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What is outdoor learning?

In this article, Professor Helen Bilton explains how learning outdoors results in learning that 'sticks' and develops resilience in children.
A child looking through binocolours
© University of Reading
To care for the world, you need to love it. To love it, you need to be a part of it. To be a part of it, you need to spend lots of time out in it. In this way you can appreciate the world’s power and fragility. Children must be allowed to learn in the outdoor environment.
Learning, put simply, is about acquiring knowledge, understanding, skills and attitudes to memory. If you consider learning to care for nature:
• knowledge is the factual information about the natural world,
• understanding is linking those facts to impact and considering what this means now and in the future,
• skills include using our senses to experience the natural world,
• attitude is looking at our own behaviour and caring enough to want to do something.
There is a tendency to see learning as occurring at desks inside buildings and therefore inextricably linked to school. However, this is clearly not the case. We learn wherever we are and cannot learn to care about the world in one lesson; it must be an ongoing process.

Experiential learning

Some learning is more effective if ‘experienced’ – if a child is fully immersed, body and mind – which can be achieved when outside. For example, the best place to learn about the colour green is to look to our natural world: olive, pea, lime, jade, sea, sage, aquamarine, emerald…
If you want to understand weight and distance, then creating constructions out of natural objects – perhaps to move water – will bring these concepts to life. The child learns through the outdoor environment and at the same time learns about the outdoor environment.
©Helen Bilton and Anne Crook, Exploring outdoors ages 3-11. A guide for schools.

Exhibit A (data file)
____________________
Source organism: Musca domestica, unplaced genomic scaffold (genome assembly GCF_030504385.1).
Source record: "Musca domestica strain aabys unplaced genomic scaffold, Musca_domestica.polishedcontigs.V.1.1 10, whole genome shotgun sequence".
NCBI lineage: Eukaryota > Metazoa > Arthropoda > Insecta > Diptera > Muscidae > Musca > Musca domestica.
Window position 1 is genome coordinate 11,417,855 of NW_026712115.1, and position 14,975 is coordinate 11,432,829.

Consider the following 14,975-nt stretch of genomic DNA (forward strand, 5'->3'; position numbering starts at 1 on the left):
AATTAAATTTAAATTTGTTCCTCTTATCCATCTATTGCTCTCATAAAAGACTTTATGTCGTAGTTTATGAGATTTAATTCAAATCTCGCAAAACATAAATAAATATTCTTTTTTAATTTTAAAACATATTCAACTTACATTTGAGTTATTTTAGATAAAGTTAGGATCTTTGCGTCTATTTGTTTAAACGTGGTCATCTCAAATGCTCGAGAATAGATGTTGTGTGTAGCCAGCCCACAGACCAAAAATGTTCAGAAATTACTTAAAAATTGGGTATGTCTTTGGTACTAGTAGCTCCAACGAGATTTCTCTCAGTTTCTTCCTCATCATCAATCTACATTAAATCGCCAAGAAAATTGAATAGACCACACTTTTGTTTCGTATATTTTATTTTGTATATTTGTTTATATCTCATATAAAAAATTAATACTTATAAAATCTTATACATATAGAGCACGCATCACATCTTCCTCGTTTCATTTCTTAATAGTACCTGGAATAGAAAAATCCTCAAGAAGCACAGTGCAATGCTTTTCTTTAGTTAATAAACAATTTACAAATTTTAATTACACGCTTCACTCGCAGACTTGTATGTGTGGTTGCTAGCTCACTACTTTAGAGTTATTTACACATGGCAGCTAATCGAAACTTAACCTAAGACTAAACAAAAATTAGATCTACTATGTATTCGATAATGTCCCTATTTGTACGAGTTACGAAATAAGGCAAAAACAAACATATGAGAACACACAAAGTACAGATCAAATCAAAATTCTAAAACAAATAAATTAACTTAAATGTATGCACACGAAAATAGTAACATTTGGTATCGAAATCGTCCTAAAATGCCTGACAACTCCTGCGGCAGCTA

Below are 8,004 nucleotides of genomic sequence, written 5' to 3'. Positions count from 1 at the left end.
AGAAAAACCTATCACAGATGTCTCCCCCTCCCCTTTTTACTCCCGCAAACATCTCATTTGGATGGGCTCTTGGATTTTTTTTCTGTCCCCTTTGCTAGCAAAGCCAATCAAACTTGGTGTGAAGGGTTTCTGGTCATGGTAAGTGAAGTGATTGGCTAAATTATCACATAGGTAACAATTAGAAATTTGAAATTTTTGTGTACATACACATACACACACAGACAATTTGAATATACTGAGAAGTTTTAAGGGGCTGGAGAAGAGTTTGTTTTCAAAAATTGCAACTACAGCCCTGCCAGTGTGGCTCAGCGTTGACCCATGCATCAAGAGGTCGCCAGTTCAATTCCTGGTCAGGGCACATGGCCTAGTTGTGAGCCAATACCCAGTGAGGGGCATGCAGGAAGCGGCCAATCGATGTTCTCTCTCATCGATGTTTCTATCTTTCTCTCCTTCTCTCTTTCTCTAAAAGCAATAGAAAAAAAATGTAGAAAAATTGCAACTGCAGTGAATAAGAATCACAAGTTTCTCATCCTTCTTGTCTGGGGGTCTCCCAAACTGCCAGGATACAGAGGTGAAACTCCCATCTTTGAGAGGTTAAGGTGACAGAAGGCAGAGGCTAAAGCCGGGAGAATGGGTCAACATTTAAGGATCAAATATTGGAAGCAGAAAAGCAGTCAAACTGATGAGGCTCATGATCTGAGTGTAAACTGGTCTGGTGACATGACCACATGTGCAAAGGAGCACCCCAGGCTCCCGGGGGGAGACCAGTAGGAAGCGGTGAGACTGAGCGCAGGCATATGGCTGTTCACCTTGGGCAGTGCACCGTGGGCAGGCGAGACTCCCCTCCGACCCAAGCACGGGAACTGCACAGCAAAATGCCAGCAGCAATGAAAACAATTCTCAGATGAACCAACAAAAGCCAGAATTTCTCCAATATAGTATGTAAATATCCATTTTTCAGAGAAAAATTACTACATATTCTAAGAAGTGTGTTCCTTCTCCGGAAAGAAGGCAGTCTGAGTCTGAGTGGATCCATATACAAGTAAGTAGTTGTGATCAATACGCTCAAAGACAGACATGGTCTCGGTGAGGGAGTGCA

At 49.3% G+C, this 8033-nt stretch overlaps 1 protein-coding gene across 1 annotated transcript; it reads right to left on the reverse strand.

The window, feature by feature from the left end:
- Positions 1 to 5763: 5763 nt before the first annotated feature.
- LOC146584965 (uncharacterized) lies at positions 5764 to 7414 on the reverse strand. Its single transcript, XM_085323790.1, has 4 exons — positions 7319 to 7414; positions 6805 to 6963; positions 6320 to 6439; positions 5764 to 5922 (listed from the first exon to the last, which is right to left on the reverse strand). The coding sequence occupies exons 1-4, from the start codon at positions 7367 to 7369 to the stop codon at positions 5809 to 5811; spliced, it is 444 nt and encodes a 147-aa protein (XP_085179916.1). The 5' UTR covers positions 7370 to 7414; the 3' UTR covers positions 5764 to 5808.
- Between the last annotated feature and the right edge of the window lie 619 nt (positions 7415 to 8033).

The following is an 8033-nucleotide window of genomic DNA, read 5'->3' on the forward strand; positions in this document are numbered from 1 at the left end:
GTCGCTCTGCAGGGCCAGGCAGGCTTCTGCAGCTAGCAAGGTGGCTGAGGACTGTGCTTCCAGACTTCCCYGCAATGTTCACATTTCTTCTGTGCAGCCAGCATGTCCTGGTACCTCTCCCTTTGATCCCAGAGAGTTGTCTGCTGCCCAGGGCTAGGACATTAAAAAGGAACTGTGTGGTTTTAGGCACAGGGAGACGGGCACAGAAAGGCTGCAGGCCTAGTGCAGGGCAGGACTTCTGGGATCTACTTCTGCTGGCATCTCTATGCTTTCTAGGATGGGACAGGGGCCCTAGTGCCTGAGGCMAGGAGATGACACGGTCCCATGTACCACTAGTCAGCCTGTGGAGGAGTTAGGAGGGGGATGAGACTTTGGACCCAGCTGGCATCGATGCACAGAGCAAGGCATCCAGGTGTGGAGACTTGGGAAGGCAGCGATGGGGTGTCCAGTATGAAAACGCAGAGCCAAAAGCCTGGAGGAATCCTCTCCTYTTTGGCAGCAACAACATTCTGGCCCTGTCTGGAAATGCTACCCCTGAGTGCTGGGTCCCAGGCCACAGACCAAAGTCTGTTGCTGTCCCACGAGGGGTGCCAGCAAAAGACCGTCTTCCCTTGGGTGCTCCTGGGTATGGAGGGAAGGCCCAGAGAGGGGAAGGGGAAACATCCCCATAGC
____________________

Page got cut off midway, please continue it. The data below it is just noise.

Inspiring wonder and awe

The importance of learning outside isn’t new. The learning experiences approach was conceived by Dewey (psychologist, philosopher, educational reformer) in the early 1900s, who argued that children learn through the active doing of an experience. In 1914, Margaret McMillan (nursery school pioneer), set up London’s first open air nursery school where all the learning happened outside as a direct response to the harsh approach of elementary schooling, and because children required stimulating environments to stay interested. Rachel Carson (marine biologist, environmentalist) advocated the natural environment as somewhere all children feel inspired to learn through the beauty, the unknown, the wonder and awe.
A child’s world is fresh and new and beautiful, full of wonder and excitement. It is our misfortune that for most of us that clear-eyed vision, that true instinct for what is beautiful and awe-inspiring, is dimmed and even lost before we reach adulthood.1

However, there’s no avoiding that modern-day schooling, the pressures teachers face and resources at our disposal make developing learning experiences outdoors challenging. This course will acknowledge and address some of these challenges through examples but we can over-complicate outdoor learning when often simplicity is the best approach. You don’t need complex plans, special equipment or an extra qualification but you do need enthusiasm and willingness to embrace the outdoors as another learning space.

Taking a holistic approach

Learning outdoors is integral to learning about the environment because it enables children to use their whole body to engage in the experience, use all their senses to begin to understand it and start constructing their own framework for making sense of the world. Experiential learning sticks (ie, commits the learning to memory) and also develops resilience in children, enabling them to face challenges and overcome them. And finally, learning outdoors is about learning over time. To care for the environment you need to experience it daily on an ongoing basis.

You’ll explore the benefits of outdoor learning in more detail later in the course but are there any key benefits which come instantly to mind?

1 p54 in Carson, R. (1998). A Sense of Wonder (Harper Collins), originally published in 1956.
© University of Reading
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